Manipulation is the practice of using indirect tactics to control behavior, emotions, and relationships.
What Is Manipulation?
Most people engage in periodic manipulation. For example, telling an acquaintance that you feel fine when you are actually depressed is a form of manipulation because it controls your acquaintance’s perceptions of and reactions to you. Manipulation can also have more insidious consequences, however, and is often associated with emotional abuse, particularly in intimate relationships.
Some examples of manipulative behavior include:
- passive-aggressive behavior
- implicit threats
- withholding information
- isolating a person from loved ones
- verbal abuse
- use of sex to achieve goals
Manipulation and Mental Health
While most people engage in manipulation from time to time, a chronic pattern of manipulation can indicate an underlying mental health concern. Manipulation is particularly common with personality disorder diagnoses such as borderline personality and narcissistic personality. Munchausen syndrome by proxy, during which a caregiver makes another person ill to gain attention or affection, is another condition that is characterized by manipulative behaviors.
Long-term manipulation can have serious effects in close relationships. Manipulation in marriage can cause one partner to feel bullied, isolated, or worthless, and parents who manipulate their children may set their children up for guilt, depression, anxiety, eating issues, and other mental health conditions.
Victims of chronic manipulation may feel depressed and anxious, and may develop unhealthy coping patterns such as constantly trying to please the manipulative person, lying about their feelings, or putting another person’s needs before their own. In some cases, manipulation can be so pervasive that it causes a victim to question his or her perception of reality. The classic movie Gaslight illustrated one such story, where a woman’s husband subtly manipulated her until she no longer trusted her own perceptions. For example, the husband covertly turned down the gaslights and convinced his wife that the dimming light was all in her head.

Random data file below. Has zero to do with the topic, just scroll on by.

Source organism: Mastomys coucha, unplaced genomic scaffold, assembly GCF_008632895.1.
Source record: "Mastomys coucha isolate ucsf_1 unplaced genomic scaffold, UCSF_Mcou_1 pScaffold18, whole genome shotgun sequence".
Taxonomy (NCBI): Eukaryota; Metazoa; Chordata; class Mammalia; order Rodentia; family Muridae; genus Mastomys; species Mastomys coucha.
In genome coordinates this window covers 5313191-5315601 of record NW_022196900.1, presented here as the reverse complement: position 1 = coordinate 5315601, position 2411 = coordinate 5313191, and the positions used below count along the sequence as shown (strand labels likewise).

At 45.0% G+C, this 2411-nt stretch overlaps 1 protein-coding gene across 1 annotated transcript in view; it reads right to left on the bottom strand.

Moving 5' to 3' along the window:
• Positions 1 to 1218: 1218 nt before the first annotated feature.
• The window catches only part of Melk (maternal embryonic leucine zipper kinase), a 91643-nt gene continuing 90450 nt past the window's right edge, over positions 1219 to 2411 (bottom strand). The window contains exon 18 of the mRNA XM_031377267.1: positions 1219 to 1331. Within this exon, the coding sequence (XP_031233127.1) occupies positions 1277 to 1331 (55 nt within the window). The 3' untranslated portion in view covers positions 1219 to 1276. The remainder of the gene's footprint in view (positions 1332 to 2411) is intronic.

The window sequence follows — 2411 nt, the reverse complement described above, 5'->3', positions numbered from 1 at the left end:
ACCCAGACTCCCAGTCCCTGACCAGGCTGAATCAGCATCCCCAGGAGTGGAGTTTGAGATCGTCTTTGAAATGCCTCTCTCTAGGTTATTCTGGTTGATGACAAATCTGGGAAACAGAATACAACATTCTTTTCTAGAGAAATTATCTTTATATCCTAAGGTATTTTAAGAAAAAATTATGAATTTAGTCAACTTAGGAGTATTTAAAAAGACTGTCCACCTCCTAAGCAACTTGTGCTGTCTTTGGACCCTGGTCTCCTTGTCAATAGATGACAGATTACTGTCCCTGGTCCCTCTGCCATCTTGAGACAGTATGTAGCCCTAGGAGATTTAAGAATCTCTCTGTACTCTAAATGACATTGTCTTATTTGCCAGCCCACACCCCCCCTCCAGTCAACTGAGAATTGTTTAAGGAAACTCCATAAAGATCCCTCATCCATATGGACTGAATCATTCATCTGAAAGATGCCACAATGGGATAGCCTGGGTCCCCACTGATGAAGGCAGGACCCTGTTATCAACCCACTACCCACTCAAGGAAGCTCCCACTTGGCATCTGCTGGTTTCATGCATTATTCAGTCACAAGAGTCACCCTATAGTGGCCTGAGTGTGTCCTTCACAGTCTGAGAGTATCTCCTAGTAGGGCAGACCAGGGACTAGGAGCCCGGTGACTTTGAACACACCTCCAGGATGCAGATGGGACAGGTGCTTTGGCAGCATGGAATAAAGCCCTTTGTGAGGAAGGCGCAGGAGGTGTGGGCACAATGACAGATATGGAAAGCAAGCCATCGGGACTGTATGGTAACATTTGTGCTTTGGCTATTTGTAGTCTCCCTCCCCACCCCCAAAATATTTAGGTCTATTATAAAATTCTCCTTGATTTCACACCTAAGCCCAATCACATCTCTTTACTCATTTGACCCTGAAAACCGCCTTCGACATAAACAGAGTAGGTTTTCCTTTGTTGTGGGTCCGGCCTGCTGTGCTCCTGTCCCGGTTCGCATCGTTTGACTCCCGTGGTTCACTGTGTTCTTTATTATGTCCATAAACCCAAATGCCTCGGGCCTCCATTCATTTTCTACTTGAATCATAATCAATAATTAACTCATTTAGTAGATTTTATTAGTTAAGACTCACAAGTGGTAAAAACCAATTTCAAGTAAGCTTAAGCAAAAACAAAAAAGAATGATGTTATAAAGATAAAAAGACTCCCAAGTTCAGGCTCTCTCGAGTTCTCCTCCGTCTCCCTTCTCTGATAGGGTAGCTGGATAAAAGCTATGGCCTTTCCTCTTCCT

- Eight ways to spot emotional manipulation. (n.d.). Cassiopaea.com. Retrieved from http://www.cassiopaea.com/cassiopaea/emotional_manipulation.htm
- Gass, G. Z., & Nichols, W. C. (1988). Gaslighting: A marital syndrome. Contemporary Family Therapy, 10(1), 3-16. doi: 10.1007/BF00922429
Last Updated: 08-11-2015
Please fill out all required fields to submit your message.
Invalid Email Address.
Please confirm that you are human.
Lori D.October 21st, 2017 at 4:19 PM
Yes. When my daughter double asked her father and I we both fell for it. Of course each of us want to be the better parent to be liked. Rather then saying if the other says no. Then it means no.
CarolynAugust 1st, 2018 at 8:19 AM
Leave a Comment
By commenting you acknowledge acceptance of GoodTherapy.org's Terms and Conditions of Use.